Consumption, Status and Redistribution
AbstractThis paper considers the effect of inequality when there are concerns for status. We analyse the effects of linear redistributive taxes in an economy where agentsâ utility depends both on consumption and on their rank in the distribution of consumption of a positional good. This increase in equality increases the degree of social competition. The equilibrium level of expenditure on the positional good rises for most agents with the possible exception of some with above average income. Equilibrium utility falls for those with average and above income, while the utility of the poor may (or may not) rise.
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Bibliographic InfoPaper provided by UCLA Department of Economics in its series Levine's Bibliography with number 122247000000000549.
Date of creation: 06 Nov 2004
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Other versions of this item:
- C72 - Mathematical and Quantitative Methods - - Game Theory and Bargaining Theory - - - Noncooperative Games
- D11 - Microeconomics - - Household Behavior - - - Consumer Economics: Theory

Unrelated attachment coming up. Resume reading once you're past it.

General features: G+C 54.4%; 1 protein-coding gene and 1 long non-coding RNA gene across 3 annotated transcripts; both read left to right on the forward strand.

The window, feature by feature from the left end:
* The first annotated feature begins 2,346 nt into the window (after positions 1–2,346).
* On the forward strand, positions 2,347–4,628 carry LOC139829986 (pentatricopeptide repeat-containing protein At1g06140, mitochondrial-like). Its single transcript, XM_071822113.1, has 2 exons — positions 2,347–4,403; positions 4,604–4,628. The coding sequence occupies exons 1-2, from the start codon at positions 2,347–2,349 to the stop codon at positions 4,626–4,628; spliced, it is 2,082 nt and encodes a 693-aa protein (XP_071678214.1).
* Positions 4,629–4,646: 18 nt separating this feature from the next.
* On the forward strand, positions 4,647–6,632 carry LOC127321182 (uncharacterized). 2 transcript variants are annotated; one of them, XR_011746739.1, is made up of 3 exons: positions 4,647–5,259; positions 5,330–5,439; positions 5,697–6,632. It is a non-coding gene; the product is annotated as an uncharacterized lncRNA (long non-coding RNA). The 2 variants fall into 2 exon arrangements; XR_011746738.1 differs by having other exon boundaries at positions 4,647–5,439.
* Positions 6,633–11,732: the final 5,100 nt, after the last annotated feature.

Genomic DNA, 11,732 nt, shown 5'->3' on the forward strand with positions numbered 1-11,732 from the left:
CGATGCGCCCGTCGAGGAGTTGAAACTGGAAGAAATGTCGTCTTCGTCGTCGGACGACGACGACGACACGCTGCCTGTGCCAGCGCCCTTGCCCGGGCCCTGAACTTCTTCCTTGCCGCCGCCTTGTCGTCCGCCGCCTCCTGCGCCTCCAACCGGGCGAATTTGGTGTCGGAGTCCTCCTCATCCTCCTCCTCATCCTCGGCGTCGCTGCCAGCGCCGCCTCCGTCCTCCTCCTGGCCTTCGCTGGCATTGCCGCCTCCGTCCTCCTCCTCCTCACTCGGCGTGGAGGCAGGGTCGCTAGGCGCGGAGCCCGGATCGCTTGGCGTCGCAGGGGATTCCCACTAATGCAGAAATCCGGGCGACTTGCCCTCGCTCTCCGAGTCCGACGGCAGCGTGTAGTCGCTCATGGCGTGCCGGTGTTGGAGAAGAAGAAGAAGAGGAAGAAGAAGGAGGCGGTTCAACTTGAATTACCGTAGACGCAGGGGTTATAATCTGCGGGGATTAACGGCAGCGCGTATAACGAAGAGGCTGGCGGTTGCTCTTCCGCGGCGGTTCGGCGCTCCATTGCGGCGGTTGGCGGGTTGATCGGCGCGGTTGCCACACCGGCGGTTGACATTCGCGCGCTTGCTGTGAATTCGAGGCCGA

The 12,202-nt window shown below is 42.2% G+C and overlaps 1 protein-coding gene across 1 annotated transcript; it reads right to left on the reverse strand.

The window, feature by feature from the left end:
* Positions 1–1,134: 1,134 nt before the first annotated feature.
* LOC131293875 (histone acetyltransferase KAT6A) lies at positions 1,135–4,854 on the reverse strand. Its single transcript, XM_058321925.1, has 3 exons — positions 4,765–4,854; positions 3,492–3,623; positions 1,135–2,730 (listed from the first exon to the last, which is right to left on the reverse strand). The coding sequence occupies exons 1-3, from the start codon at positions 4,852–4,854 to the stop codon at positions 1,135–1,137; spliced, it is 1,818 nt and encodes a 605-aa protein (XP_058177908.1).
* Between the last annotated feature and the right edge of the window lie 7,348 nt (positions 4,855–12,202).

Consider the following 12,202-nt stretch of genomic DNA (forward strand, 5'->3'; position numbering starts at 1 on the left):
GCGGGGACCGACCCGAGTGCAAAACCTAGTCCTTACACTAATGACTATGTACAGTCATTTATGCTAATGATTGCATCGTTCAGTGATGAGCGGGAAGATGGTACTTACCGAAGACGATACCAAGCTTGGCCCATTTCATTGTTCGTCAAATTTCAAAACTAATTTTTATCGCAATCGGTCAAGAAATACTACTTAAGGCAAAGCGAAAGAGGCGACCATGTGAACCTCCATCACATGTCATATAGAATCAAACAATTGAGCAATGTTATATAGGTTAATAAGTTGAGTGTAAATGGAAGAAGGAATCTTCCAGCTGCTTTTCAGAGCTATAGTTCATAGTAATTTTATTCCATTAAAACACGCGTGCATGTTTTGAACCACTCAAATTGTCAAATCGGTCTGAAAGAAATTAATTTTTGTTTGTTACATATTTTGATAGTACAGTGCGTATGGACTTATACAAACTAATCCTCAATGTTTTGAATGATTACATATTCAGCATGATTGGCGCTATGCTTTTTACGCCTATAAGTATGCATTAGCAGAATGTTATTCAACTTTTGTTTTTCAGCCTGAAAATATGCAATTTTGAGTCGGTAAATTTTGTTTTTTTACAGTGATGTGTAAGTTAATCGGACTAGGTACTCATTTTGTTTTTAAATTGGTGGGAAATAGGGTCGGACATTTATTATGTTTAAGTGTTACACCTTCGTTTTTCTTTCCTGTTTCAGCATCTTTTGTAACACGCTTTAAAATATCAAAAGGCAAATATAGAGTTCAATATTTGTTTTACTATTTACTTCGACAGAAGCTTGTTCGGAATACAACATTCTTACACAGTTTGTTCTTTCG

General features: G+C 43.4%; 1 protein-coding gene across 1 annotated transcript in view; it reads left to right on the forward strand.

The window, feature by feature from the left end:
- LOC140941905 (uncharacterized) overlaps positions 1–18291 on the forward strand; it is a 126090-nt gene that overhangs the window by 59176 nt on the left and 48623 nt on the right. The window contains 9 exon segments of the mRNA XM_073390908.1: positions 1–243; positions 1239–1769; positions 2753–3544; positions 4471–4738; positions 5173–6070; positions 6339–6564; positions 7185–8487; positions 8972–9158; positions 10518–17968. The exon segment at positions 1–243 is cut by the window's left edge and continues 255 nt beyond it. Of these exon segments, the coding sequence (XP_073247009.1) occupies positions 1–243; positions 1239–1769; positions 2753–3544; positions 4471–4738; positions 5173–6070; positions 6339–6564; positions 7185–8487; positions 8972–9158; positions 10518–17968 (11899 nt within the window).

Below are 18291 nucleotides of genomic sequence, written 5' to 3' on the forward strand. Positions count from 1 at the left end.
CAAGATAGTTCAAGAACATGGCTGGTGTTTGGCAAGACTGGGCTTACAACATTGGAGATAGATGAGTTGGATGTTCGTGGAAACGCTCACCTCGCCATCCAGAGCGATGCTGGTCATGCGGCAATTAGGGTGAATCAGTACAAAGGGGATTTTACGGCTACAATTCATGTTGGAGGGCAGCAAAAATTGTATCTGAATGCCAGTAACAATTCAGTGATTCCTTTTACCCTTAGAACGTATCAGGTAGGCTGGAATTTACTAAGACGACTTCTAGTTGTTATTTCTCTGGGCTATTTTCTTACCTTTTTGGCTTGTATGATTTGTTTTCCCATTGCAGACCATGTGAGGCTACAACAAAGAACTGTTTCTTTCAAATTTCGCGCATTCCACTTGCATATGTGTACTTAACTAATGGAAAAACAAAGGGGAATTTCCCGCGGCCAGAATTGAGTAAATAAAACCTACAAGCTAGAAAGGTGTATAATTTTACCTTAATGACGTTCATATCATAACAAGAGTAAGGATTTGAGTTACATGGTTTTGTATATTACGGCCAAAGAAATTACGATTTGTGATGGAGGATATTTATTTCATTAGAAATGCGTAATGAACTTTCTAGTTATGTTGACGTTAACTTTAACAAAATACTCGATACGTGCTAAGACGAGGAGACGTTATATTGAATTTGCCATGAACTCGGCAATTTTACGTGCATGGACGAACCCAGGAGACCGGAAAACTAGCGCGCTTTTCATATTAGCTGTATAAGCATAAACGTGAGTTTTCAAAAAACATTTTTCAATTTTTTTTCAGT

- D31 - Microeconomics - - Distribution - - - Personal Income and Wealth Distribution
- D62 - Microeconomics - - Welfare Economics - - - Externalities
This paper has been announced in the following NEP Reports:
- NEP-ALL-2004-09-30 (All new papers)
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- Bruno S. Frey & Alois Stutzer, 2001. "What Can Economists Learn from Happiness Research?," CESifo Working Paper Series 503, CESifo Group Munich.
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- Ed Hopkins & Tatiana Kornienko, 2005.
"Inequality and Growth in the Presence of Competition for Status,"
122247000000000554, UCLA Department of Economics.
- Hopkins, Ed & Kornienko, Tatiana, 2006. "Inequality and growth in the presence of competition for status," Economics Letters, Elsevier, vol. 93(2), pages 291-296, November.
- Frank, Robert H, 1985. "The Demand for Unobservable and Other Nonpositional Goods," American Economic Review, American Economic Association, vol. 75(1), pages 101-16, March.
- Ed Hopkins & Tatiana Kornienko, 2004. "Status, Inequality and Growth," ESE Discussion Papers 123, Edinburgh School of Economics, University of Edinburgh.
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